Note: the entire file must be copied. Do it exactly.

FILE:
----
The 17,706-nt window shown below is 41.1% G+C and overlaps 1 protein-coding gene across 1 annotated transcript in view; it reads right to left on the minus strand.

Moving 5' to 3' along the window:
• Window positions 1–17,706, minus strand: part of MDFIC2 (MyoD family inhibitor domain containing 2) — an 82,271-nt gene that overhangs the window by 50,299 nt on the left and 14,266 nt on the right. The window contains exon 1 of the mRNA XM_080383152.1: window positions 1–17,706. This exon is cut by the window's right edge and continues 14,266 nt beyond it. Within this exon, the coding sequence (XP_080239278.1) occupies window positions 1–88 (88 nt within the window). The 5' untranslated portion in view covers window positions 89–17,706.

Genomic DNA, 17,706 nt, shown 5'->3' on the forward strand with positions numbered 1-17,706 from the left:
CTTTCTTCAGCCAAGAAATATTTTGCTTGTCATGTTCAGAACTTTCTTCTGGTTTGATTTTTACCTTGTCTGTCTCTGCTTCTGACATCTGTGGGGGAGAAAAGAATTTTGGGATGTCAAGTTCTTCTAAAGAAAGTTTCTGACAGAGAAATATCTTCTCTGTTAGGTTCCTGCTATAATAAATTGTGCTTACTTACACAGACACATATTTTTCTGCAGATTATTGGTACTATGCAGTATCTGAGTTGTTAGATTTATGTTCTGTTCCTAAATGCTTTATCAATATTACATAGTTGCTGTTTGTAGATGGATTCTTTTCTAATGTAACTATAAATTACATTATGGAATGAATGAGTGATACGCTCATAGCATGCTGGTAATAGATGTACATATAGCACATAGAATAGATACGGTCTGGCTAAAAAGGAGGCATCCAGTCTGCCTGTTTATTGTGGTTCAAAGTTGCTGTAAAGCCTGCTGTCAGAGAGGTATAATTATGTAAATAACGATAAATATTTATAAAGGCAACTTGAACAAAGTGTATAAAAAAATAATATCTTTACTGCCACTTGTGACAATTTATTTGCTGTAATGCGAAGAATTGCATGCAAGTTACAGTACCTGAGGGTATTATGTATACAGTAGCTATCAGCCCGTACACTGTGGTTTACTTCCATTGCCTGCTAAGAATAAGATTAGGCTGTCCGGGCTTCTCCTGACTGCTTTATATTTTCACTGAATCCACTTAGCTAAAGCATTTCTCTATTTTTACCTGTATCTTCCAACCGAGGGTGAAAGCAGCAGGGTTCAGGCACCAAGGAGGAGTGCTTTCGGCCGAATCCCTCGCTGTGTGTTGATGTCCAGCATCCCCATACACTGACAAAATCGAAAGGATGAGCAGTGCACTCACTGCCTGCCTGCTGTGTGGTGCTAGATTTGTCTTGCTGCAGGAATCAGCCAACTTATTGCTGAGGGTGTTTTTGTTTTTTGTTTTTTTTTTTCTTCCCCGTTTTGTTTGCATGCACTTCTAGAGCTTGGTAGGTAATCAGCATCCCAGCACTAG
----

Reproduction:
The 17,706-nt window shown below is 41.1% G+C and overlaps 1 protein-coding gene across 1 annotated transcript in view; it reads right to left on the minus strand.

Moving 5' to 3' along the window:
• Window positions 1–17,706, minus strand: part of MDFIC2 (MyoD family inhibitor domain containing 2) — an 82,271-nt gene that overhangs the window by 50,299 nt on the left and 14,266 nt on the right. The window contains exon 1 of the mRNA XM_080383152.1: window positions 1–17,706. This exon is cut by the window's right edge and continues 14,266 nt beyond it. Within this exon, the coding sequence (XP_080239278.1) occupies window positions 1–88 (88 nt within the window). The 5' untranslated portion in view covers window positions 89–17,706.

Genomic DNA, 17,706 nt, shown 5'->3' on the forward strand with positions numbered 1-17,706 from the left:
CTTTCTTCAGCCAAGAAATATTTTGCTTGTCATGTTCAGAACTTTCTTCTGGTTTGATTTTTACCTTGTCTGTCTCTGCTTCTGACATCTGTGGGGGAGAAAAGAATTTTGGGATGTCAAGTTCTTCTAAAGAAAGTTTCTGACAGAGAAATATCTTCTCTGTTAGGTTCCTGCTATAATAAATTGTGCTTACTTACACAGACACATATTTTTCTGCAGATTATTGGTACTATGCAGTATCTGAGTTGTTAGATTTATGTTCTGTTCCTAAATGCTTTATCAATATTACATAGTTGCTGTTTGTAGATGGATTCTTTTCTAATGTAACTATAAATTACATTATGGAATGAATGAGTGATACGCTCATAGCATGCTGGTAATAGATGTACATATAGCACATAGAATAGATACGGTCTGGCTAAAAAGGAGGCATCCAGTCTGCCTGTTTATTGTGGTTCAAAGTTGCTGTAAAGCCTGCTGTCAGAGAGGTATAATTATGTAAATAACGATAAATATTTATAAAGGCAACTTGAACAAAGTGTATAAAAAAATAATATCTTTACTGCCACTTGTGACAATTTATTTGCTGTAATGCGAAGAATTGCATGCAAGTTACAGTACCTGAGGGTATTATGTATACAGTAGCTATCAGCCCGTACACTGTGGTTTACTTCCATTGCCTGCTAAGAATAAGATTAGGCTGTCCGGGCTTCTCCTGACTGCTTTATATTTTCACTGAATCCACTTAGCTAAAGCATTTCTCTATTTTTACCTGTATCTTCCAACCGAGGGTGAAAGCAGCAGGGTTCAGGCACCAAGGAGGAGTGCTTTCGGCCGAATCCCTCGCTGTGTGTTGATGTCCAGCATCCCCATACACTGACAAAATCGAAAGGATGAGCAGTGCACTCACTGCCTGCCTGCTGTGTGGTGCTAGATTTGTCTTGCTGCAGGAATCAGCCAACTTATTGCTGAGGGTGTTTTTGTTTTTTGTTTTTTTTTTTCTTCCCCGTTTTGTTTGCATGCACTTCTAGAGCTTGGTAGGTAATCAGCATCCCAGCACTAG